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#272486 26-Jun-2020 20:06
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https://fortune.com/2020/06/24/photo-finish-crashing-sales-force-olympus-to-sell-iconic-camera-business/

 

On Wednesday the company said it planned to quit its 84-year-old camera business. The imaging giant, known for its once-pervasive digital cameras, agreed to sell off the declining unit by year's end. Japan Industrial Partners, a private equity firm best known for buying Sony's struggling Vaio computer line in 2014, agreed to purchase the business.





Involuntary autocorrect in operation on mobile device. Apologies in advance.


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  #2514181 29-Jun-2020 00:18
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Disappointing but unsurprising. The m4/3 format was a huge strategic mistake.


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  #2514195 29-Jun-2020 05:07
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IIRC the company had a massive internal fraud or embezzlement a few years ago which nearly collapsed it - that wouldn’t have helped.





Sometimes I just sit and think. Other times I just sit.


 
 
 
 


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  #2514220 29-Jun-2020 09:02
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wow- i remember my 1st digital camera was an Olympus. Liked it too.





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  #2514252 29-Jun-2020 09:56
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bfginger:

 

Disappointing but unsurprising. The m4/3 format was a huge strategic mistake.

 

 

why was this a huge strategic mistake?





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  #2514854 30-Jun-2020 00:25
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I meant both 4/3 formats not specifically m4/3.

 

  • The 4/3 sensor was smaller than APS-C which alienated many professionals and some amateurs as it can never match the picture quality and low light performance of other brands' interchangeable lens cameras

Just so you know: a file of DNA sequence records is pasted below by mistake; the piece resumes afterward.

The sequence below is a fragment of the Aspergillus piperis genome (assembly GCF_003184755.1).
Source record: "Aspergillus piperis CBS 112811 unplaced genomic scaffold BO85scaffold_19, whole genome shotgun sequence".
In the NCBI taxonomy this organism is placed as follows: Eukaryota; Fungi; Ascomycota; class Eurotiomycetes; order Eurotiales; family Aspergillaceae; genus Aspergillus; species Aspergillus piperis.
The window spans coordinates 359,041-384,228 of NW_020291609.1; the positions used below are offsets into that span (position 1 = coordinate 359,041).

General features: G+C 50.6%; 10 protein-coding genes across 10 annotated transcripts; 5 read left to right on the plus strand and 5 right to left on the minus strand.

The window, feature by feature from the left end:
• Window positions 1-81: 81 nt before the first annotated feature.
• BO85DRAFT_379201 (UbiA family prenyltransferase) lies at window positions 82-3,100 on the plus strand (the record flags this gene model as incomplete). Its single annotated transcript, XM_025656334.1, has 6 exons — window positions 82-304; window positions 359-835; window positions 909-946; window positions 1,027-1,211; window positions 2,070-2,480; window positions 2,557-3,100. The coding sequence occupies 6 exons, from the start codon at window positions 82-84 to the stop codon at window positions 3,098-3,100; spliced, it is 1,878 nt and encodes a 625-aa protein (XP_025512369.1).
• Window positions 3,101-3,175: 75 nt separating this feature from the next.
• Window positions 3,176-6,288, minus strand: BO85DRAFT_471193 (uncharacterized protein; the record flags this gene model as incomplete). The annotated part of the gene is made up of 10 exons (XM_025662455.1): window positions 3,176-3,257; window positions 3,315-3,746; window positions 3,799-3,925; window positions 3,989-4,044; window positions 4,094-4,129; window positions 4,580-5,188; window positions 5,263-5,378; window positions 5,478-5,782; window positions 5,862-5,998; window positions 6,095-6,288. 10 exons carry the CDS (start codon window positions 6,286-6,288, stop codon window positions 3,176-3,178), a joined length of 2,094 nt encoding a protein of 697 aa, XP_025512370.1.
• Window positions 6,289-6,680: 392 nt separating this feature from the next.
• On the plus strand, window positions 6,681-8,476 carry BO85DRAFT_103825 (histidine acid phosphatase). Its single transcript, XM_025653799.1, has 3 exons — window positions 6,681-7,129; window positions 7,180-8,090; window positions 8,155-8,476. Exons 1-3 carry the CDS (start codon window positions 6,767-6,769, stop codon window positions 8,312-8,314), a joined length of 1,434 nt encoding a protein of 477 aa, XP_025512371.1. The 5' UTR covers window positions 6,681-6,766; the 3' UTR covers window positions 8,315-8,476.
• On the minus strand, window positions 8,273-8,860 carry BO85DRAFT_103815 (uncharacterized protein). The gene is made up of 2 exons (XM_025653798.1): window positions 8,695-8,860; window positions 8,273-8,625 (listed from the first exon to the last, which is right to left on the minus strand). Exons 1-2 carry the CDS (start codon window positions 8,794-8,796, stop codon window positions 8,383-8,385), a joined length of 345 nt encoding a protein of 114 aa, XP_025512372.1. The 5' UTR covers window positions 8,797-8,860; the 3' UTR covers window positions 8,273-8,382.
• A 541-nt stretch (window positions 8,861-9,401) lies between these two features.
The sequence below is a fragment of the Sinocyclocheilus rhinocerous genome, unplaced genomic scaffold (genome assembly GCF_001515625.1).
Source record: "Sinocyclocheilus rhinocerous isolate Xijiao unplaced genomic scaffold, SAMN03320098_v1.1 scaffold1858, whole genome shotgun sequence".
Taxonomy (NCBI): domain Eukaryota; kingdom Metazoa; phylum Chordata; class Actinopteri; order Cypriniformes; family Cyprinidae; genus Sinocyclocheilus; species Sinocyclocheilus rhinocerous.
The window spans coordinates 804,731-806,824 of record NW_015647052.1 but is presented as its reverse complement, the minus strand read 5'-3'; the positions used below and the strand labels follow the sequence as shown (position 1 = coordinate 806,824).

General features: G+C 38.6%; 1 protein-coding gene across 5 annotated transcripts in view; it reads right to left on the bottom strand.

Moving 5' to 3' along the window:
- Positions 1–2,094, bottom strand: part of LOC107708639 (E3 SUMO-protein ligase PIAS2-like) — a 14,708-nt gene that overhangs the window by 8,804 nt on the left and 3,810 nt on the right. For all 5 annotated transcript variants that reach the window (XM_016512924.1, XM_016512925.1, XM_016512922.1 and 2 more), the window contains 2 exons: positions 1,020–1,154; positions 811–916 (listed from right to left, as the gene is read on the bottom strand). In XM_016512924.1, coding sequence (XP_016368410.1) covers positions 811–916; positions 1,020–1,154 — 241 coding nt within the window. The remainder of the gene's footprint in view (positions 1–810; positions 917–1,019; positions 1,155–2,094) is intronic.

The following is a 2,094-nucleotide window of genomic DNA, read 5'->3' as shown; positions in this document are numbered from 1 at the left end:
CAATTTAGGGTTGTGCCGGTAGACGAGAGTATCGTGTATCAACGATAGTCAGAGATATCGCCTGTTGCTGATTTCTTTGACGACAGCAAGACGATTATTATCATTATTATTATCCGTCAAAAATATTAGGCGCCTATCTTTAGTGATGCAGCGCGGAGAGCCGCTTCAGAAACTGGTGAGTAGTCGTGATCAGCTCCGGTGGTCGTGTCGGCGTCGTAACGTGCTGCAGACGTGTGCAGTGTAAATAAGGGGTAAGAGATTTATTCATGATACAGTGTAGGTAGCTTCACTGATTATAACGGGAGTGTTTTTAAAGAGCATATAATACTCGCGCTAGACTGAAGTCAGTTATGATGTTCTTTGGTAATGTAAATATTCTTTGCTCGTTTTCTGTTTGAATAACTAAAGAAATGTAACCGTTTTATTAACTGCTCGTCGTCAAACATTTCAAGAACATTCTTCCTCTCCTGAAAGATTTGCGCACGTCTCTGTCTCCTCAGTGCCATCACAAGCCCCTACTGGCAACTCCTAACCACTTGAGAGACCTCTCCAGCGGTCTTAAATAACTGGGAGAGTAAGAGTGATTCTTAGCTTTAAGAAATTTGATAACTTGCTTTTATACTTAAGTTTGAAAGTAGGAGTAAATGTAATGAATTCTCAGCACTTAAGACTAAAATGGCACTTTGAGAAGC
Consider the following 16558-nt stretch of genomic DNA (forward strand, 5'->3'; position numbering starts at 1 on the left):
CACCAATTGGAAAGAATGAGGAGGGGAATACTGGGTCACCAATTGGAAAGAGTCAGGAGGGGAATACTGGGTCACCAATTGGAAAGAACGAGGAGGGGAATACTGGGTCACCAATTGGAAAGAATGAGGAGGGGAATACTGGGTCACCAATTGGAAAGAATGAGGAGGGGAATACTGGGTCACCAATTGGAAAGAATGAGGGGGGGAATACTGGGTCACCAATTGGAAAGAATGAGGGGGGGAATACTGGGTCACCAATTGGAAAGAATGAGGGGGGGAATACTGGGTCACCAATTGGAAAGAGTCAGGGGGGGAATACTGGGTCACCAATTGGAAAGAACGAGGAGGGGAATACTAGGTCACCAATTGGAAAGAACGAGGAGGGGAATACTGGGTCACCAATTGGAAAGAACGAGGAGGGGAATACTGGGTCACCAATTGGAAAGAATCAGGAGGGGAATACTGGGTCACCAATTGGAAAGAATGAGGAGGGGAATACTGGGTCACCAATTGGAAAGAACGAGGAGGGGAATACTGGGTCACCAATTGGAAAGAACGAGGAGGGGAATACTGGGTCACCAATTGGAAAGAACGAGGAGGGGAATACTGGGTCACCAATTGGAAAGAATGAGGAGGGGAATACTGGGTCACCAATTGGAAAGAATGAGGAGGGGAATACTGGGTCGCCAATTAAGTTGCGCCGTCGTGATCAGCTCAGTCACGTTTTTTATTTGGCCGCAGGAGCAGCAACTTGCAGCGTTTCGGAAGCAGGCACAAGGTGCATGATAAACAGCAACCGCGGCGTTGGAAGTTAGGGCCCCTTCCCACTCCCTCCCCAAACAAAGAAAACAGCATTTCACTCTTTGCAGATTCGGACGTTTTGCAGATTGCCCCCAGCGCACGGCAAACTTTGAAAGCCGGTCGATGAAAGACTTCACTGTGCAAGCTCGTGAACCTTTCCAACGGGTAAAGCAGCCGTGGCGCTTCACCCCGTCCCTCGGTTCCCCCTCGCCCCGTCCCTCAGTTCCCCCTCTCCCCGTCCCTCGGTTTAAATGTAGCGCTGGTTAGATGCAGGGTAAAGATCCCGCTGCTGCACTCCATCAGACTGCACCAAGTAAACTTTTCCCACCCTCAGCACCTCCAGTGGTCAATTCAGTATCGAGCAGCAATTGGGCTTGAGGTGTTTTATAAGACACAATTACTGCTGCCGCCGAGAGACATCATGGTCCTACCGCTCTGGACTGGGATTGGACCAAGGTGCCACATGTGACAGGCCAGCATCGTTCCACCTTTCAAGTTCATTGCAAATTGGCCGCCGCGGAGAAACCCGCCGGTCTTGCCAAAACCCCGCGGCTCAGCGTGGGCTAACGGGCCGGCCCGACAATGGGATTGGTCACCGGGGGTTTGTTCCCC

• The 4:3 aspect ratio: 3:2 has long been the default aspect ratio for professional photography as has the 6x4" 3:2 format for prints. 4:3 made some sense when conceptualised in the early 2000s as that's what CRTs were still using and it's possible to fit more megapixels in the same lens area. But it became less desirable when widescreen became the display standard and digital widescreen video arrived. As nearly all compact consumer cameras used 4:3 sensors the aspect ratio became associated with low end still photography.
  • By going straight to a new lens mount they had no pre-existing system to leverage off.
  • The compactness became less of an asset once people dual owned with iPhones.

 Panasonic has been more astute in pitching their 4/3s as HQ camcorders and also adopting the Leica mount. Olympus has carried on doing the same things in a declining market. 


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  #2515514 1-Jul-2020 09:19
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Disappointing given they became class leading in the sensor stabilisation area.

Still doesn't mean they'll stop, just they have new owners.  Will see in time what that translate to in real terms.


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  #2520959 10-Jul-2020 22:07
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The company that's bought their imaging division is effectively a liquidator. They'll be figuring out what to shut down, sell off, spin off and licence out. 

 

There should still be some Olympus branded cameras like PENs in the future but it may be in the form of licencing or outsourcing to Panasonic. 

 

Commoditisation of digital imaging has seen the digicam market contract by over 90% since 2010 and it will continue to contract more. A hobbyist camera can record better video than what Hollywood was using not so long ago and we can expect the same quality from iPhones in the not so distant future. Phones with multiple sensors and lenses to add optical zoom will further erode dedicated cameras. The culture around photography has changed, with the internet meaning they're no longer scarce and people mostly only being interested in taking selfies.  

 

Other companies' imaging divisions will likely follow. 


 
 
 
 


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  #2531754 30-Jul-2020 21:47
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Ricoh/Pentax might be the next to go, according to what I read on YouTube.

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  #2531765 30-Jul-2020 22:19
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I’d expect to see Ricoh ditch pentax and hopefully find another buyer.

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  #2531791 31-Jul-2020 07:20
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Ricoh has the GRIII that sounds fabulous when you read the specs but in reality the reviewers and buyers are less enthusiastic. Reviews mention the dim lcd screen & having to use a clip on evf to see what they are trying to photograph. Buyers complain about dust getting on the sensor. Big problem compared to a DSLR.
Most people would have a happier experience with any iPhone or most Samsung phones.

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  #2531798 31-Jul-2020 07:55
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Re. the evf I mentioned, more likely it was a clip on viewfinder- not electronic at all.

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